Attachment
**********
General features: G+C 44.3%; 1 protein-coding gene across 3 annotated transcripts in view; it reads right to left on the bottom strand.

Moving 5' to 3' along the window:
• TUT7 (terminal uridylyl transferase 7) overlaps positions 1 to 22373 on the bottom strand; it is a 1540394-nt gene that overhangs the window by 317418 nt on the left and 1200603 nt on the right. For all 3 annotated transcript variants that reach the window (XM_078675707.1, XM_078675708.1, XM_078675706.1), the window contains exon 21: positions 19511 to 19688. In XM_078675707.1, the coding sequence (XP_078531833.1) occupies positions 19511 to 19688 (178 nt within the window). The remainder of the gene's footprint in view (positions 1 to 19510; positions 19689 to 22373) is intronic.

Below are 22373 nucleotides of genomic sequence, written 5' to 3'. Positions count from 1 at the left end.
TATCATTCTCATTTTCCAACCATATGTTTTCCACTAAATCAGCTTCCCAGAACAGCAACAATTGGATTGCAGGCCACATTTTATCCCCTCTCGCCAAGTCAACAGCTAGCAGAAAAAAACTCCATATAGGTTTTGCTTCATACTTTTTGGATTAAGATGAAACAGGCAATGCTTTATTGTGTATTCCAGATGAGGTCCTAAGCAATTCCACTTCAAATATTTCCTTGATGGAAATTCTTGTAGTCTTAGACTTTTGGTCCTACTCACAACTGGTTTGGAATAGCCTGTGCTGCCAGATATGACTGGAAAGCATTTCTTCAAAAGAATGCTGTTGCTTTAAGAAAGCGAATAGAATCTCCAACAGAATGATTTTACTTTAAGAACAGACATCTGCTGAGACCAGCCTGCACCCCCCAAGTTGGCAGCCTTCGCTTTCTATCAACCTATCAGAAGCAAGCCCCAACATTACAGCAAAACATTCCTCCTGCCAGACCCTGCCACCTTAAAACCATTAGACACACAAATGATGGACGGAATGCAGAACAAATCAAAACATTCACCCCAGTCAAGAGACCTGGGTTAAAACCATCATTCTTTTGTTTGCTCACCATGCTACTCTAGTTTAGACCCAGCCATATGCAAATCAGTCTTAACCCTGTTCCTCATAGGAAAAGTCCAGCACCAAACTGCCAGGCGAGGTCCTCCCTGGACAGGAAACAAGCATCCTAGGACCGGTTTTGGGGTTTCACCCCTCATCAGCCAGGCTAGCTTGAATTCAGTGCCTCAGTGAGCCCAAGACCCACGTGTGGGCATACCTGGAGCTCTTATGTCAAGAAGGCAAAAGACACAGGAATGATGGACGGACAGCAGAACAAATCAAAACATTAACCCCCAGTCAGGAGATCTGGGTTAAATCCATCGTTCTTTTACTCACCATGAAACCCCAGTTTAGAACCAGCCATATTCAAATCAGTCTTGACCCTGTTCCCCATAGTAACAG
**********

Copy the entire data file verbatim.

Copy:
General features: G+C 44.3%; 1 protein-coding gene across 3 annotated transcripts in view; it reads right to left on the bottom strand.

Moving 5' to 3' along the window:
• TUT7 (terminal uridylyl transferase 7) overlaps positions 1 to 22373 on the bottom strand; it is a 1540394-nt gene that overhangs the window by 317418 nt on the left and 1200603 nt on the right. For all 3 annotated transcript variants that reach the window (XM_078675707.1, XM_078675708.1, XM_078675706.1), the window contains exon 21: positions 19511 to 19688. In XM_078675707.1, the coding sequence (XP_078531833.1) occupies positions 19511 to 19688 (178 nt within the window). The remainder of the gene's footprint in view (positions 1 to 19510; positions 19689 to 22373) is intronic.

Below are 22373 nucleotides of genomic sequence, written 5' to 3'. Positions count from 1 at the left end.
TATCATTCTCATTTTCCAACCATATGTTTTCCACTAAATCAGCTTCCCAGAACAGCAACAATTGGATTGCAGGCCACATTTTATCCCCTCTCGCCAAGTCAACAGCTAGCAGAAAAAAACTCCATATAGGTTTTGCTTCATACTTTTTGGATTAAGATGAAACAGGCAATGCTTTATTGTGTATTCCAGATGAGGTCCTAAGCAATTCCACTTCAAATATTTCCTTGATGGAAATTCTTGTAGTCTTAGACTTTTGGTCCTACTCACAACTGGTTTGGAATAGCCTGTGCTGCCAGATATGACTGGAAAGCATTTCTTCAAAAGAATGCTGTTGCTTTAAGAAAGCGAATAGAATCTCCAACAGAATGATTTTACTTTAAGAACAGACATCTGCTGAGACCAGCCTGCACCCCCCAAGTTGGCAGCCTTCGCTTTCTATCAACCTATCAGAAGCAAGCCCCAACATTACAGCAAAACATTCCTCCTGCCAGACCCTGCCACCTTAAAACCATTAGACACACAAATGATGGACGGAATGCAGAACAAATCAAAACATTCACCCCAGTCAAGAGACCTGGGTTAAAACCATCATTCTTTTGTTTGCTCACCATGCTACTCTAGTTTAGACCCAGCCATATGCAAATCAGTCTTAACCCTGTTCCTCATAGGAAAAGTCCAGCACCAAACTGCCAGGCGAGGTCCTCCCTGGACAGGAAACAAGCATCCTAGGACCGGTTTTGGGGTTTCACCCCTCATCAGCCAGGCTAGCTTGAATTCAGTGCCTCAGTGAGCCCAAGACCCACGTGTGGGCATACCTGGAGCTCTTATGTCAAGAAGGCAAAAGACACAGGAATGATGGACGGACAGCAGAACAAATCAAAACATTAACCCCCAGTCAGGAGATCTGGGTTAAATCCATCGTTCTTTTACTCACCATGAAACCCCAGTTTAGAACCAGCCATATTCAAATCAGTCTTGACCCTGTTCCCCATAGTAACAG